Not only was the bookcase eight feet tall, it was eight feet wide and every single book on its shelves was about the opening game. There were hundreds of them. Three hundred and seventy three in stock to be exact. We’ll get to how I knew that number later on. Being a guy, I resolutely refused to ask for further help. Anyone with half a brain would have asked for further information. I decided that a real man would simply start rummaging through the books until he found what he was looking for. I grabbed the first book I saw. It was on the Nimzo Indian. I had no interest in indigenous peoples so I grabbed another book. The next book was The Complete Sicilian. Having no interest in Sicily, I kept going. The next book I pulled out left me speechless. It was titled, The Hedgehog. I suddenly felt as if an elaborate prank was being played on me. After all, shouldn’t books about chess openings have “chess openings” in large block letters in their title?
Sadly, I gave up and started the walk of shame back to Mr. Lawless. All men know that walk. It’s the sad shuffle we do when we realize that as men we don’t have all the answers to life’s questions. After clearing my throat a few times, the counter-man looked up. “Yes?” From his tone of voice, I suspect he was enjoying this moment but I would be proven wrong! In a defeated voice, I said “I need a really basic book on chess openings. With that he smiled and said “why didn’t you say so. Come with me.” We walked back to the massive bookcase and what he told me as we went through the books in the opening section changed my chess life.
On that day, I learned that all these strange book titles had something in common. They all described different ways of starting a chess game. If that wasn’t astonishing enough to my rather undeveloped mind, Mr. Lawless went on to say that every single book on those shelves were based on the same guiding principles. All I could say at that point was “wow, the opening most be pretty important and very complicated.” He smiled and told me I had just learned something very crucial.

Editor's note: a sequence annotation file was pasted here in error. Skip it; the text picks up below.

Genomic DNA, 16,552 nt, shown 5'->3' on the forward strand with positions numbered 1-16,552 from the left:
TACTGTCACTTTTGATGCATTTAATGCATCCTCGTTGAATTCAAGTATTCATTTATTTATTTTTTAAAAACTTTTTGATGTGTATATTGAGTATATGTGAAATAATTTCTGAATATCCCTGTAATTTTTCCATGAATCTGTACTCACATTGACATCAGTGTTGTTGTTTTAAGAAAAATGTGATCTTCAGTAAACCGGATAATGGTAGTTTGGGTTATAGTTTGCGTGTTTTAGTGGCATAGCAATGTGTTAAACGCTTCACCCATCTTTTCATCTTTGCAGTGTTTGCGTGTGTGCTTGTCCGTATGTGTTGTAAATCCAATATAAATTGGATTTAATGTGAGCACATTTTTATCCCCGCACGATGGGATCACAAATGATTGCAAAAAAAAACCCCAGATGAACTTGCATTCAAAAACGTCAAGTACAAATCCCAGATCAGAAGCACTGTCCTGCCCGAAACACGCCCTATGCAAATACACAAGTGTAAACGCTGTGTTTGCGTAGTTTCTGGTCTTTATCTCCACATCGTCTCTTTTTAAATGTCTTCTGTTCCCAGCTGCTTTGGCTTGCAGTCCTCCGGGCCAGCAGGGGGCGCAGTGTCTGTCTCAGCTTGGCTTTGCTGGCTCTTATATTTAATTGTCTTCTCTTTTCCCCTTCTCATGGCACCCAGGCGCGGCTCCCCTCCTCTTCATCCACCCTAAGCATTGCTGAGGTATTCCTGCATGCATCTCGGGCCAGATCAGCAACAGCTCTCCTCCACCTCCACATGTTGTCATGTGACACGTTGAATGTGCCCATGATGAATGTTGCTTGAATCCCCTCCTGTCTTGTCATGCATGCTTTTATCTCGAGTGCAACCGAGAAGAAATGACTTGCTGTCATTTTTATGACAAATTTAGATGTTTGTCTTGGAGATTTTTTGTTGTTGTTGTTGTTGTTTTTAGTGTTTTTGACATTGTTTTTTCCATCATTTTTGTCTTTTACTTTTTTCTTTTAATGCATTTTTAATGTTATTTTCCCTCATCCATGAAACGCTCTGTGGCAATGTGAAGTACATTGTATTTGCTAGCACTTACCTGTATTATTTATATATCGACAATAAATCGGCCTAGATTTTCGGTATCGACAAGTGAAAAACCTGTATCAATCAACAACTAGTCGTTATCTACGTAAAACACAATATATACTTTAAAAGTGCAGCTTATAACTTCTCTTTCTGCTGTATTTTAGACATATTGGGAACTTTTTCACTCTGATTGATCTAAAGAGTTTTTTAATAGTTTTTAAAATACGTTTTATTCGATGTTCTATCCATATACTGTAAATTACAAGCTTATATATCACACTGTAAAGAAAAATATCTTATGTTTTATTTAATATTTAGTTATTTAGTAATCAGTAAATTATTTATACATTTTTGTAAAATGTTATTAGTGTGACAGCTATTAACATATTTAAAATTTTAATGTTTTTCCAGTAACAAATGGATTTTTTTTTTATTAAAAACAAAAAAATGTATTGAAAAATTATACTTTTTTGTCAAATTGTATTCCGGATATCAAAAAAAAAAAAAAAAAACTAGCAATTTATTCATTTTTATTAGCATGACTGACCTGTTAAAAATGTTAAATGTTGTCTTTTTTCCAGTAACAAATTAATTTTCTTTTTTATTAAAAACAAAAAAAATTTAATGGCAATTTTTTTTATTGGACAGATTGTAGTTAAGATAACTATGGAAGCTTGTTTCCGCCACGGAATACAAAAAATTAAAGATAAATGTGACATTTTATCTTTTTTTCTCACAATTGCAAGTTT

After finding the appropriate title, he walked me back to the counter and taught me algebraic notation, something I would need to read my new book. He also gave me a battered copy of My System free of charge. I walked out of the store feeling enlightened and more optimistic about my chess playing. The whole adventure took about five hours but it was well worth it.
How did I know the exact number of books on chess openings in their inventory? Six years later, I would go to work in the chess department at Games of Berkeley. Working there, I became well acquainted with all their chess books. When I got my name tag, I was told I didn’t have to use my real name but couldn’t call myself Johnny Genocide. I settled on Alexander Alekhine and for the entire time I worked there, that was my name. Mr. Lawless was my immediate boss and any free time was spent learning the game of chess. It turned out, Mr. Lawless was a National Master so he knew his stuff. I still have the tournament set he recommended I purchase and it is the one thing I’ve managed to keep for over thirty years.
There’s no chess lesson to be learned here, only a life lesson or two. First, never judge a book by it’s cover, as in the case of Mr. Lawless, and never judge a book by it’s title, as in the case of chess books. Second lesson: Ask for directions, whether you’re trying to find a destination while traveling or facing a mammoth wall of books. Asking for directions is much better than doing the walk of shame when your instincts have failed you. Here’s a game to enjoy until next week.